Life expectancy among Americans' has remained unchanged for a third straight year, following decades in which it had steadily risen, revealed a report from the federal Centers for Disease Control and Prevention (CDC). A child born in the United States in 2014 can expect to live 78.8 years on average - 81.2 years for females and 76.4 years for males.
The CDC also reported a drop in the infant mortality rate in 2014, now at a historic low rate of 5.8 deaths per 1,000 births among children aged one year or less.
‘The CDC reported that the life expectancy in US has stagnated for three consecutive years. There has also been a drop in the infant mortality rate in 2014.’
Life expectancy had stagnated for three years once before, during the 1980s.
But overall, gains in longevity have been almost a constant since World War II, owing primarily to medical advances, improved nutrition and education, and public health policies such as the campaign against smoking.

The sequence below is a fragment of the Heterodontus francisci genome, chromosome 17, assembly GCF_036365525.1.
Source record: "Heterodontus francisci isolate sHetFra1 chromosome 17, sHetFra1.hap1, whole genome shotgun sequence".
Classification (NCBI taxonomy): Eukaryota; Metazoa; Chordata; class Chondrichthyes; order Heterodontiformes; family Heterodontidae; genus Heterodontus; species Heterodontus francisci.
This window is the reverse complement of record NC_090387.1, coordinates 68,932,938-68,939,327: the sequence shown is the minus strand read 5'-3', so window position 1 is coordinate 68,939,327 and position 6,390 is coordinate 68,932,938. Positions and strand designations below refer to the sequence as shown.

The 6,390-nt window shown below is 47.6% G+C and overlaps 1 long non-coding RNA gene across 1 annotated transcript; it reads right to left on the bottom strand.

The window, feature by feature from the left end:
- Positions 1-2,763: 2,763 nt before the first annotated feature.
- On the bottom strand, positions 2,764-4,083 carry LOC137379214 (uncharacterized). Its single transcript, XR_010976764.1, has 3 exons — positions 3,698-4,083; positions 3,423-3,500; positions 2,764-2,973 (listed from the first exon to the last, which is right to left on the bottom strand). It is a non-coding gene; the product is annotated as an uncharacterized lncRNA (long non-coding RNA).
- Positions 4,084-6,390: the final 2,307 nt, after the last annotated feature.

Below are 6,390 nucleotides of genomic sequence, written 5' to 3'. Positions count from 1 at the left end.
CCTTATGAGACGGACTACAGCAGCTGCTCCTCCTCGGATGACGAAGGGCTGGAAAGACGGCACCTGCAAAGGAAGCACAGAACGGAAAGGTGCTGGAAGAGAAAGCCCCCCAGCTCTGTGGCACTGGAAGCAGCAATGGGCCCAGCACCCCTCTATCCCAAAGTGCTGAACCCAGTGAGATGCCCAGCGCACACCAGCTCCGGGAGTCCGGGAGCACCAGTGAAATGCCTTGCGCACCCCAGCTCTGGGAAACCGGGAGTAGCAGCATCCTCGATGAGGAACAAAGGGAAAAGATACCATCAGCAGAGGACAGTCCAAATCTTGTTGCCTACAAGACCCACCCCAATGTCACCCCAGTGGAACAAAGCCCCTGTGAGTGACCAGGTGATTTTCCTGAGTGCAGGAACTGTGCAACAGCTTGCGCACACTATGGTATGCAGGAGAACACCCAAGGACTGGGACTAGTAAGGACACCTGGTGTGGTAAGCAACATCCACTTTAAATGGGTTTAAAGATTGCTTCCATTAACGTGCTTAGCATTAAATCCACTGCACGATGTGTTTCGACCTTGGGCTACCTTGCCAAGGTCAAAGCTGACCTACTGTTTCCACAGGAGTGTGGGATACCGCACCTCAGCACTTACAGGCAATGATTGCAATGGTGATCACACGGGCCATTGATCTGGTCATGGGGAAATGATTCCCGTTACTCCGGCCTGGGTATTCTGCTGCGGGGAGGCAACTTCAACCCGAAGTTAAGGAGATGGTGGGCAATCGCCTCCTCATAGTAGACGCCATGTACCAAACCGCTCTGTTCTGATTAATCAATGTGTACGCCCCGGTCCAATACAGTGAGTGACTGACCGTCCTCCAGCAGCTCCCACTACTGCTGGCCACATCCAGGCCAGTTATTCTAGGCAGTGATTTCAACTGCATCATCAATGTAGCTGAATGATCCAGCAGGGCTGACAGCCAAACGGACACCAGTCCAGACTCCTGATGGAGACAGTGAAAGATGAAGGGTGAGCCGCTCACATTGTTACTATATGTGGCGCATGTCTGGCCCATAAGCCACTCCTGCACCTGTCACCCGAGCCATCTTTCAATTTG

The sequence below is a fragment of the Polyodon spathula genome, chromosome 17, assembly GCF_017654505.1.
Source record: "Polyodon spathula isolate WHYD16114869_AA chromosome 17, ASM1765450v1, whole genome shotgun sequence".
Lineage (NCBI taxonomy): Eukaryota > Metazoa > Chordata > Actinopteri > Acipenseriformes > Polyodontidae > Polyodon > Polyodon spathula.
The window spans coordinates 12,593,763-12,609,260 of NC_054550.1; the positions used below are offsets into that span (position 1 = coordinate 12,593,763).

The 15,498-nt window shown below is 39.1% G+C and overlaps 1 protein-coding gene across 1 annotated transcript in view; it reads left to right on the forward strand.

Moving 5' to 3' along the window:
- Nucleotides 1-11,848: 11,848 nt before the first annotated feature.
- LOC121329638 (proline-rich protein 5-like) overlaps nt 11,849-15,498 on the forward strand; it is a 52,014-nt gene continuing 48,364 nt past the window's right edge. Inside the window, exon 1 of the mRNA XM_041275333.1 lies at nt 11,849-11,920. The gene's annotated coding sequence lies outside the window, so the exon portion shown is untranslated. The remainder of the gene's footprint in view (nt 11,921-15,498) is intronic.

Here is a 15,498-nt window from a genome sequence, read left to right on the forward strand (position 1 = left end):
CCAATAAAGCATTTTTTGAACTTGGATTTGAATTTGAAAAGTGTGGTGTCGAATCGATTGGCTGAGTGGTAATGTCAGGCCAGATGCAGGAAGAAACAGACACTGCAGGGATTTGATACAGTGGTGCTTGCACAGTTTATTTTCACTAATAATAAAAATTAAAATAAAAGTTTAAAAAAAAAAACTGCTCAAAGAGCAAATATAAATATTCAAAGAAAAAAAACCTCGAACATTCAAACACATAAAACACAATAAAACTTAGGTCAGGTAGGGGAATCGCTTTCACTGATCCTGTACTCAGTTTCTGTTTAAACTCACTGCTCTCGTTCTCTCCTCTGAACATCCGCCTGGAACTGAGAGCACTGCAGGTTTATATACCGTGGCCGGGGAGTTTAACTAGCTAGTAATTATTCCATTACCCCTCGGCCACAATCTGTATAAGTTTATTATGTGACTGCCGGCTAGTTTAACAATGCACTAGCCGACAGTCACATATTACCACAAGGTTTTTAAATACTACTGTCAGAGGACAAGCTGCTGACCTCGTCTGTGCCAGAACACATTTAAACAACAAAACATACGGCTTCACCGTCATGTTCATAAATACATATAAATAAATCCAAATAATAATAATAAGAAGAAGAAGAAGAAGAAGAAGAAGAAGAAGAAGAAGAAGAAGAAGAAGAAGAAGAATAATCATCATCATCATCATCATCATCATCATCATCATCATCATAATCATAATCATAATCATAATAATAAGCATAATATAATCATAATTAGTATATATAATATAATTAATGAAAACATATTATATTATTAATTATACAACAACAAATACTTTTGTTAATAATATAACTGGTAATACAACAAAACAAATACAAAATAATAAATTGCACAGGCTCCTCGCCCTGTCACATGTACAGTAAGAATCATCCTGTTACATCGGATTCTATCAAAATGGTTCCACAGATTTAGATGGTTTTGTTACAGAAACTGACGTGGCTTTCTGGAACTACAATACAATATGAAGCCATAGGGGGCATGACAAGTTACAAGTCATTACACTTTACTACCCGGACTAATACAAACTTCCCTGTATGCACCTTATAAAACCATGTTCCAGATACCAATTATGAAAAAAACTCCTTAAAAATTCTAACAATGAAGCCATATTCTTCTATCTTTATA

The causes of the recent plateau in life expectancy are not entirely clear, but several experts say that a sharp increase in deaths from illegal drug use, as well as suicides, could be factors.
A study published in November 2015 by the American Angus Deaton, a 2015 Nobel Prize laureate, suggests that mortality among middle-aged white Americans, which had been declining since 1978, has been on the rise for 15 years because of alcohol and drug abuse and suicides, particularly among the disadvantaged.
While some researchers have pointed to the sharp rise in obesity as a mortality factor, the CDC said there was no data for now to support that view.
The US trails nearly 40 countries in a World Bank longevity ranking. Japan and Iceland top the chart, with life expectancy of 83 years, ahead of France and Sweden, at 82 years, and Canada at 81.
The chief causes of US mortality (73.8% of all deaths) are unchanged from 2014, in descending order: cardiovascular disease, cancer, chronic respiratory ailments, accidental injuries, strokes, Alzheimer's disease, diabetes, influenza, pneumonia, kidney disease and suicide.
Deaths by cardiovascular disease were down by 1.6%, and those by cancer declined 1.2%.
But deaths from Alzheimer's, affecting the growing population of aging Americans, were up 8.1%, and deaths by suicide and accidents rose 3%.